Some advise please -
I'm replacing the CS-130 alternator in my 1990 Coupe with a CS-144 unit (using a unit list for a 1996 Olds Aurora Northstar Engine).
Everything I've read indicates that the two style alternators are plug and play - no conversion rewiring is required.
Everything seems to fit mechanically w/o any problems. Even has the same pulley. As expected, I needed to mill the upper flange fitting - removing 4mm so that it is narrow enough to fit into the existing bracket.
However, I'm still confused / concerned about the need to add a 35 ohm 1/2 watt resistor to the existing wiring harness or not...
Is the CS144 truly plug and play when replacing a CS130 - or do I need to add a resistor?
I measured the resistance from the disconnected positive battery cable (with the ignition on) to the "L" treminal on the disconnected alternator wiring harness - and measured 14 ohms. So there is some resistance, but less than half of the "recommended" (min) 35 ohms and nowhere close to the (max) of 350 ohms.
I'm not sure if the "battery icon" on the DIC is technically considered an idiot light - but I keep getting hung up on the fact that if I already had a CS130 installed in the vehicle, the CS144 should not require any additional wiring...
What have others that made the change experienced? Did you add a resistor?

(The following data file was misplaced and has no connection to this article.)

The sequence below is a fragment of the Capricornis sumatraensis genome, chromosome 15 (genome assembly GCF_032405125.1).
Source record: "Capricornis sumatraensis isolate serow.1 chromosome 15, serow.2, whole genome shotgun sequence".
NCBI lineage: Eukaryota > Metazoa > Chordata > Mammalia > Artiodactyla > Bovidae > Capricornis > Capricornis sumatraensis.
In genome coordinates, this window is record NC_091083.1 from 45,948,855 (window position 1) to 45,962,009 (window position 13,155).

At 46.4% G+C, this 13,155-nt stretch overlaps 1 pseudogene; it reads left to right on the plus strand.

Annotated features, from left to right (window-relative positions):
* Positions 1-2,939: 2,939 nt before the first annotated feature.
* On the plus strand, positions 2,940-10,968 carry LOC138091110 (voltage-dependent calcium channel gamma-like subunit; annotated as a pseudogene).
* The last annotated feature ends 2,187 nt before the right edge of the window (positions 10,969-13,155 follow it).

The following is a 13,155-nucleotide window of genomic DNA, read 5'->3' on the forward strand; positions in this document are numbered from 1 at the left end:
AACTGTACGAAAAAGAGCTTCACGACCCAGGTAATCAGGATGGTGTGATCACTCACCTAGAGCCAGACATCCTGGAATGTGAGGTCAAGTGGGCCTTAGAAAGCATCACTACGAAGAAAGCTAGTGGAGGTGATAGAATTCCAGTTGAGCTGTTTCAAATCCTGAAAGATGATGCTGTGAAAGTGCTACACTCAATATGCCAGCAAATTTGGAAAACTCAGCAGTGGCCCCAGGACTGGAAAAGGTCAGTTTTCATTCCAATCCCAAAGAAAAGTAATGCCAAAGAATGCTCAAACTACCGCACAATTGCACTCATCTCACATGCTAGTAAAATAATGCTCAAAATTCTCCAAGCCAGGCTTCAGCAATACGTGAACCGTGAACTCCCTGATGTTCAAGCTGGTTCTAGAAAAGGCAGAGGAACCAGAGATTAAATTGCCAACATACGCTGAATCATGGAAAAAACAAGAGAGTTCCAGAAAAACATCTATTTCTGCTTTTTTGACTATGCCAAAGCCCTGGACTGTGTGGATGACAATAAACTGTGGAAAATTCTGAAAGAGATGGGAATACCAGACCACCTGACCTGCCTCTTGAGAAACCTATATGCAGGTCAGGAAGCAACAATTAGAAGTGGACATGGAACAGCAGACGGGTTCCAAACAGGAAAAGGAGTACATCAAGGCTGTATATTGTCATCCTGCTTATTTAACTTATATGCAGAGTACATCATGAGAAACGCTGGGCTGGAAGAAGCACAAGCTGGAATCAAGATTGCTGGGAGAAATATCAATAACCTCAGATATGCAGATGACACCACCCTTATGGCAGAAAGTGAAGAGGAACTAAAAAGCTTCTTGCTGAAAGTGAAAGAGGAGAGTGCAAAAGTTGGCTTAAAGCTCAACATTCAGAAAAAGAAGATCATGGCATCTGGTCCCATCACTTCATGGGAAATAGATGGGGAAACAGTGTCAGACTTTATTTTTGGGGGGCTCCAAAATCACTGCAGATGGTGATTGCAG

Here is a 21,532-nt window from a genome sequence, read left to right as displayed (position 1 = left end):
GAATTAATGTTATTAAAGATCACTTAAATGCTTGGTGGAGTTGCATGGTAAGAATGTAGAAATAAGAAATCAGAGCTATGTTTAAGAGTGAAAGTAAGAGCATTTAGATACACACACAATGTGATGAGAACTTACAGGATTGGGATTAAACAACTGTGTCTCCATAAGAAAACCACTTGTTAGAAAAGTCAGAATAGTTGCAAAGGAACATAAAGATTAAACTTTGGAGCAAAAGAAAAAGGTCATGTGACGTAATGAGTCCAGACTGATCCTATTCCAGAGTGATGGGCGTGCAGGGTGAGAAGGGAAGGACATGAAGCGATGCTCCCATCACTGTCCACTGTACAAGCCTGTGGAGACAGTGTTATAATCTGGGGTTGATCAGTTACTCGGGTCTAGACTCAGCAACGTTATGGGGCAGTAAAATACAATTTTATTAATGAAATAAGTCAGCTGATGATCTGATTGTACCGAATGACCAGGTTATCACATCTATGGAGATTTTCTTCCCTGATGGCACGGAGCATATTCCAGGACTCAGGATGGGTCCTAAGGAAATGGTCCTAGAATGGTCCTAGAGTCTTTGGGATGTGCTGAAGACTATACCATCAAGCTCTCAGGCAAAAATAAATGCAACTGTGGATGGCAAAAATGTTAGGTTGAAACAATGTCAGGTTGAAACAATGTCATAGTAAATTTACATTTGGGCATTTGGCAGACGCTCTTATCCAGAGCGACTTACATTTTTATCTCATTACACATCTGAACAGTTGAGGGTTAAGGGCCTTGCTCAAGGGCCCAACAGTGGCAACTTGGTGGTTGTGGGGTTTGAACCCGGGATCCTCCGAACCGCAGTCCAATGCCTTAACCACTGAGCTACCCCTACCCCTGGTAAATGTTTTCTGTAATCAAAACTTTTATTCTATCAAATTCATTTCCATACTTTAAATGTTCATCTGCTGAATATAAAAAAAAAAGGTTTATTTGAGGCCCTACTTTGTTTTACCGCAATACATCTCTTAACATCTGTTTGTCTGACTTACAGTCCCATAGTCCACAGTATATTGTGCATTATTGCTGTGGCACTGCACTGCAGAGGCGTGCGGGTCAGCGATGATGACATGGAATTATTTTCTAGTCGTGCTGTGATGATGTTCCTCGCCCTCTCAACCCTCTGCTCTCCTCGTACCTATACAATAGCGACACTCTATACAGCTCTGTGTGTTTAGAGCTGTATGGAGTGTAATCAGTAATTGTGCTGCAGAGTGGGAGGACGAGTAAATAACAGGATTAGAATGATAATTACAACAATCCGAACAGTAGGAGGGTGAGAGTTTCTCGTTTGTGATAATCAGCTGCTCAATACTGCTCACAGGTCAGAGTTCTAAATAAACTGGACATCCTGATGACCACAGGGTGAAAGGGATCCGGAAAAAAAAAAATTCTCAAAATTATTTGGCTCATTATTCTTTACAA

From various web pages:
"L-Terminal: This terminal is connected to the “Low” side of the warning lamp, with the lamp’s “High” side being fed by the ignition circuit. Some regulators require a 35-ohm resistance inline with this circuit if no lamp is used otherwise alternator damage may ensue. Some applications have a resistor connected in parallel to the lamp in case the lamp bulb opens up and burns out. The resistor will be there to provide a path for current and voltage. Some vehicles supply a 5Vdc reference to this terminal from their ECU or Computer; other vehicles don’t, so be aware of the various models of regulators. Other regulators may be tested by application of a 50-Ohm pull-up resistor to connect the L-Terminal to the 12Vdc source, I believe that any resistance between 35 Ohms (5-Watt resistor) and 500 Ohms (1/2 Watt resistor) can be used safely."
"The resistors provide a "tickle" for the charging sensor. The alternator was designed for a car that has a "dummy" light, which provides resistance for that sensor. So, if your car has no dummy light, there is no resistance, so there has to be a resistor somewhere in the system to provide a load."
The switched 'light' (terminal 1 on SI or 'L' on CS), must have 12V switched power with between 35 and 350 ohm resistance (typically the light itself). If below 35 ohm, the CS units will fail.
So if the above is true - I don't know what the resistance requirements are for the CS-144 designed for an Olds Aurora - Maybe I should add a resistor to the circuit just to be sure that I'm over 50 ohms...